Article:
Things You'll Need
Framing your house is an ambitious yet exciting project. Since the frame is the skeleton or backbone of the house supporting the entire structure, using the proper tools and materials is imperative to have a safe and sound home. There are two basic house framing methods: the platform method (most common) and balloon construction (used in older grand houses) and in both methods the wall studs and ceiling and floor joists are repeated over every 16 or 24 inches of the frame.
Obtain the necessary permits and learn the codes to be followed. Codes for framing a house are building codes (defining dimensions such as height of ceiling, hallway, and width of doorways) and fire codes which would the cover size of windows.
Create a list of activities to follow and set aside all tools and materials. Each story normally consists of 8- or 9-foot tall stud walls resting on a plywood sub-floor.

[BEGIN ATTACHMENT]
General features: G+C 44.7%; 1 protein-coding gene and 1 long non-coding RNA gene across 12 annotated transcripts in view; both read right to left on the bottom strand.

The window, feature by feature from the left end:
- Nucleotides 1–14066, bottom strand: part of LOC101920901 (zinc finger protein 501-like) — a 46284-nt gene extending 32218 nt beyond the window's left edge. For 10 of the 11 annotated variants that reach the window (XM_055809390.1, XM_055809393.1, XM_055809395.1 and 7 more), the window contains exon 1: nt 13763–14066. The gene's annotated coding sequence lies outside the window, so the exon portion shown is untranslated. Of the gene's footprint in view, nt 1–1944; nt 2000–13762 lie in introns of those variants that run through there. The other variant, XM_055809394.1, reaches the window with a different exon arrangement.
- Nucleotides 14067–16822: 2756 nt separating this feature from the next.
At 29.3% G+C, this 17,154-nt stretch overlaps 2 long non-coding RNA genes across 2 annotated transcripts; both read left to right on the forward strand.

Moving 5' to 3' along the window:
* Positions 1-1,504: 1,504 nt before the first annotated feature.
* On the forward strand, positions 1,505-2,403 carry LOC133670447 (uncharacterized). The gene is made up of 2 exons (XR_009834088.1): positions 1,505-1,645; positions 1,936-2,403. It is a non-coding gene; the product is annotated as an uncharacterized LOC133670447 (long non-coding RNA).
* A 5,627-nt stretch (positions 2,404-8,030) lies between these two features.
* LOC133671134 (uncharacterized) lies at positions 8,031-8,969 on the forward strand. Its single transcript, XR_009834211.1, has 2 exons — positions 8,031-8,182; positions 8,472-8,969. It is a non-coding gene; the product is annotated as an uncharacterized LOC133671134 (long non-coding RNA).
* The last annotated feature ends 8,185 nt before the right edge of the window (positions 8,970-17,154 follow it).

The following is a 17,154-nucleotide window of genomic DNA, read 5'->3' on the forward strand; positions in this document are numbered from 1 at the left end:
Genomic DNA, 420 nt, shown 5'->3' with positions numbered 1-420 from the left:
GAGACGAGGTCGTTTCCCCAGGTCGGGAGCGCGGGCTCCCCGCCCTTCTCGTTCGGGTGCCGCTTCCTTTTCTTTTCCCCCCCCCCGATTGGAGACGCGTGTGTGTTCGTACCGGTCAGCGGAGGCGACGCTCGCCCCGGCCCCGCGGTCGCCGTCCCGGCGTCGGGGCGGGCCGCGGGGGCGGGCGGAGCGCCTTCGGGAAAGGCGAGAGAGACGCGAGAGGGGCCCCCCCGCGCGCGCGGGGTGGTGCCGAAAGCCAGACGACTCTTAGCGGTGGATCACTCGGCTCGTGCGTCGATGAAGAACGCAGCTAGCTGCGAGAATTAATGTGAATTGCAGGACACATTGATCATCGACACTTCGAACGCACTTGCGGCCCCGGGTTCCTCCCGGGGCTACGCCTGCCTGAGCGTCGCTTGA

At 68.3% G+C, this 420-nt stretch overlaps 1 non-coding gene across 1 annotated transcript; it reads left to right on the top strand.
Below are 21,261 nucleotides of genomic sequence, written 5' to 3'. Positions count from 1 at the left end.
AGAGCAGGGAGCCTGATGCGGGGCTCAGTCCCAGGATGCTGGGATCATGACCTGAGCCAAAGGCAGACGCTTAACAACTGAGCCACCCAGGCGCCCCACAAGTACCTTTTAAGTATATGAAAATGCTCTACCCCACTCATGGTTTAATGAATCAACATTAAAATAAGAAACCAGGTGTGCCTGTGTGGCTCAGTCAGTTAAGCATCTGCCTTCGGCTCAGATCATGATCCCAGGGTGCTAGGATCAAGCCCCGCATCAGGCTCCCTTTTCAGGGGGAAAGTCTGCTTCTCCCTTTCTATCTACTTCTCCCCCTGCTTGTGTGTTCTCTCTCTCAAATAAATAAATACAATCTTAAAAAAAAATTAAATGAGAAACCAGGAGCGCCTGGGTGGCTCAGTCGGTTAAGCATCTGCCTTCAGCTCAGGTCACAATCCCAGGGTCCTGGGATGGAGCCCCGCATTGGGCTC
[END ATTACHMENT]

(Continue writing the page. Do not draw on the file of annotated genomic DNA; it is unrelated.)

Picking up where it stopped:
Pre-build the outside frame (using dry wood) in 8-foot sections, spacing the 2-by-4-inch studs on 16-inch centers and toenailing each section to a sill plate using the right sized nails specified by the building codes. Placing joists, studs and rafters exactly 16 inches apart gives solid support to panel ends.
Insert a special bracing known as a jack stud, which acts as a wall stud and helps brace the trimmers and headers, around the openings for the door and window frames.
Stand each 8-foot section of the frame up and toe nail the sill plate to the plywood sub-floor. Insert braces to support each section as you go along. These braces should remain until all the framing is complete. Create extra strong corner posts at each corner of house and attach these posts to the 8-foot sections of the frame as well as to the sub-floor.
Follow same procedure for entire perimeter of the house until the first floor is completed and then do the same thing for second floor (if there is one) after first putting down the floor for the second story.
Marlene Inglis started writing in 1993. Her papers on creative writing and effective written communication were published in the school magazine "Portico" and her work also appeared in the "Belgian Nursery" magazine. Inglis holds a Bachelor of Science and Ontario Diploma in Horticulture from the University of Guelph.